This past May, the Representative Town Meeting (RTM) soundly defeated an attempt to remove funding for the MISA project at Greenwich High School, and this coming budget could be tighter than ever. A better clue of what will happen will come in February with Mr. Tesei’s presentation.

Citizen groups rise up

2012 was also a year of public advocacy, with mixed results. A citizen-led group seeking to ban leaf blowers during the summer months resulted in nothing but frustration as a compromise measure was beaten by a wide margin in the RTM. However, a citizen effort to block the development a stretch of property on the Post Road into a private luxury senior housing development known as the Tollgate was successful. After a marathon hearing before the Inland Wetlands and Watercourses Agency that lasted until almost 3 a.m., the project was blocked over environmental concerns and worries over the impact to the residential neighborhoods.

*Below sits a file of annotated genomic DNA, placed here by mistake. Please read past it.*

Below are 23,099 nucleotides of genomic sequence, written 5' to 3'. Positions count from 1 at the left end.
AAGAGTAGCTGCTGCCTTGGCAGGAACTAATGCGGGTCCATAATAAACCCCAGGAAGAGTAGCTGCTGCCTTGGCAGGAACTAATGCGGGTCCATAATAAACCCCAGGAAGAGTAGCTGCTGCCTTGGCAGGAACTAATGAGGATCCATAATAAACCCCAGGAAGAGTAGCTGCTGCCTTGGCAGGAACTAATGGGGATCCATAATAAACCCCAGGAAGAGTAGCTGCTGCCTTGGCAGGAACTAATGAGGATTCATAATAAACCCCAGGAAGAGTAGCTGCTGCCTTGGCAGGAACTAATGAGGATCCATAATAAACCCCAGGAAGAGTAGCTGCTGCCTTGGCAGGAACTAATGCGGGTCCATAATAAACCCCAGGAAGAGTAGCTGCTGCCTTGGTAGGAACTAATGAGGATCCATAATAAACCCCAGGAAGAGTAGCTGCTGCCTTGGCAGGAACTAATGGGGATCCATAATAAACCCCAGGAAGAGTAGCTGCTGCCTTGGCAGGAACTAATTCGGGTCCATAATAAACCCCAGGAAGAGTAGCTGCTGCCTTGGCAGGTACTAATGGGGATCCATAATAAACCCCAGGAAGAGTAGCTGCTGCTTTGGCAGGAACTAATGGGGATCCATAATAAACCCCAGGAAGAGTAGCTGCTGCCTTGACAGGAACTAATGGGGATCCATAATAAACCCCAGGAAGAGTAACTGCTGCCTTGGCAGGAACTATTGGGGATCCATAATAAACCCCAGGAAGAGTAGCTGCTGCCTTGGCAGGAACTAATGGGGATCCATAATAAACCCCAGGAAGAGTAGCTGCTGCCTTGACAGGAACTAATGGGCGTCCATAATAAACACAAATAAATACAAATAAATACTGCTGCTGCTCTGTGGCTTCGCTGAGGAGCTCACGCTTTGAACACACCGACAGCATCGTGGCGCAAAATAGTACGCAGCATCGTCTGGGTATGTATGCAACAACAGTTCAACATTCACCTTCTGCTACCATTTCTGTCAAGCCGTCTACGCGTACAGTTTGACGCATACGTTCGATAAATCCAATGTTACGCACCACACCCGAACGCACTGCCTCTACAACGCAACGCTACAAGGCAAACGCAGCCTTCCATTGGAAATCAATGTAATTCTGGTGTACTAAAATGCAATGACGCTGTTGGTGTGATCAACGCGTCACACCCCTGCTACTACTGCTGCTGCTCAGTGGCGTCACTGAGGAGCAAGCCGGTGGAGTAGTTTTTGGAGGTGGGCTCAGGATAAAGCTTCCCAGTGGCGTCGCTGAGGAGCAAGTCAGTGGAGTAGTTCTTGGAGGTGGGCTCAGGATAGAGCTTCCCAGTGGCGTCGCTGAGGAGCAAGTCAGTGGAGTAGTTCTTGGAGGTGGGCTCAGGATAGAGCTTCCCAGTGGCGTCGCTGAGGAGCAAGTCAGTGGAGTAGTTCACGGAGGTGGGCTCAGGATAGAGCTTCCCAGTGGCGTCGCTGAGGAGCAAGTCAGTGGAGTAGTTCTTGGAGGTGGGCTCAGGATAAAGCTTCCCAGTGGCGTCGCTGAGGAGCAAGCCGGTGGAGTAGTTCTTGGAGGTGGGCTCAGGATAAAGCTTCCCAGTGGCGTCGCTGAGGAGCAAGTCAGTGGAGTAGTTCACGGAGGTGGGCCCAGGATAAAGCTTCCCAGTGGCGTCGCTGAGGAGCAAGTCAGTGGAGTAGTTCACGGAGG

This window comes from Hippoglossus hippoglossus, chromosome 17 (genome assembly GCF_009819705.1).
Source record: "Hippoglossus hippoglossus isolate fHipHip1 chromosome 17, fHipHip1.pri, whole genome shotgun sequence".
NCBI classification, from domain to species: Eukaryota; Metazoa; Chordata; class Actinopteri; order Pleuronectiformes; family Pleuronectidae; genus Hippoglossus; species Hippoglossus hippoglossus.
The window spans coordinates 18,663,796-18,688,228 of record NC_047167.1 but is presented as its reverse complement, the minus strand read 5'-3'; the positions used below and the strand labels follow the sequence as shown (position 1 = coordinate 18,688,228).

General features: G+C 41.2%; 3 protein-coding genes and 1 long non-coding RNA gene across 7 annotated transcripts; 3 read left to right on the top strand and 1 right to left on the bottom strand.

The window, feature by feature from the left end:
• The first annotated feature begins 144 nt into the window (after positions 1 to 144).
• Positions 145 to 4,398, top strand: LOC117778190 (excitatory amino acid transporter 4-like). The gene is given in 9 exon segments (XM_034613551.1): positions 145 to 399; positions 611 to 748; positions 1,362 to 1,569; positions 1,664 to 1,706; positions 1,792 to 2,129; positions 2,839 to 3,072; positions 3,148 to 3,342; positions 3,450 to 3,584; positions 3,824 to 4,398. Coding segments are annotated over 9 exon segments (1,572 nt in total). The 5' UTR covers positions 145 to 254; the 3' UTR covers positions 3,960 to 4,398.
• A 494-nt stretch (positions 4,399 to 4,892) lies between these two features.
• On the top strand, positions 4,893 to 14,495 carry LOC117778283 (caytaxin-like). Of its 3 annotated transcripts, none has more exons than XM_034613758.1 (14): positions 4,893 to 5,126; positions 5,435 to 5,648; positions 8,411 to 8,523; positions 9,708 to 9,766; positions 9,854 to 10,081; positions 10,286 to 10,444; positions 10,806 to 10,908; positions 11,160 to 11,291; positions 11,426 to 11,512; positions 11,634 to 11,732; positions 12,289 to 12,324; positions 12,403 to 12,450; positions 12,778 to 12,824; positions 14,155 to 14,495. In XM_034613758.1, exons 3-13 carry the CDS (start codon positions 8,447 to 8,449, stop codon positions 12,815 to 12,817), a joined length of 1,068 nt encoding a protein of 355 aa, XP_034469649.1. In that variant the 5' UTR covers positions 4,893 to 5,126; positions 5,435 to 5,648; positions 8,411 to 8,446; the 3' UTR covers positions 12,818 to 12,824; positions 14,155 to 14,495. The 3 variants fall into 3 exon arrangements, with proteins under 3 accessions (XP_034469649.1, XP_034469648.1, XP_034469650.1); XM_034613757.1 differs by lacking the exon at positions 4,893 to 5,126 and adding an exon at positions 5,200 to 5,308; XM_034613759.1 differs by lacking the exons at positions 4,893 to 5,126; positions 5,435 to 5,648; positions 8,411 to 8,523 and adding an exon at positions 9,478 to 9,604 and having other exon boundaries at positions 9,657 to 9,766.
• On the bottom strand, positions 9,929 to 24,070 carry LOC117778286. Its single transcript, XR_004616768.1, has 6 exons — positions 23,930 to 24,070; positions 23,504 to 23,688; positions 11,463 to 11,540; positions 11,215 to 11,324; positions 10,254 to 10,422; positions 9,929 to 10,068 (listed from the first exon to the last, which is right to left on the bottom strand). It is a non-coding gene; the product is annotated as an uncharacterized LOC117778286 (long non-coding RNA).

Citizens also were able to recruit the Board of Selectmen into joining a lawsuit seeking to block a cell tower from being built on Aquarion Water Co. property on Valley Road. The cell tower had nearly unanimous neighbor opposition and raised questions about whether it was legal under the deed that gave the property from the town to Aquarion for water company purposes. Despite multiple efforts by Mr. Marzullo, the selectmen at first resisted joining the suit, citing advice of town counsel. But ultimately the selectmen did sign on, and the case is ongoing.

Another ongoing effort is the citizen opposition to building a new home for Greenwich Reform Synagogue on Orchard Street, which critics say would increase traffic and be too close to homes. Previous attempts to build in the residential area have been defeated, but this process began only in November. It is expected to continue being considered by the Planning and Zoning Commission soon.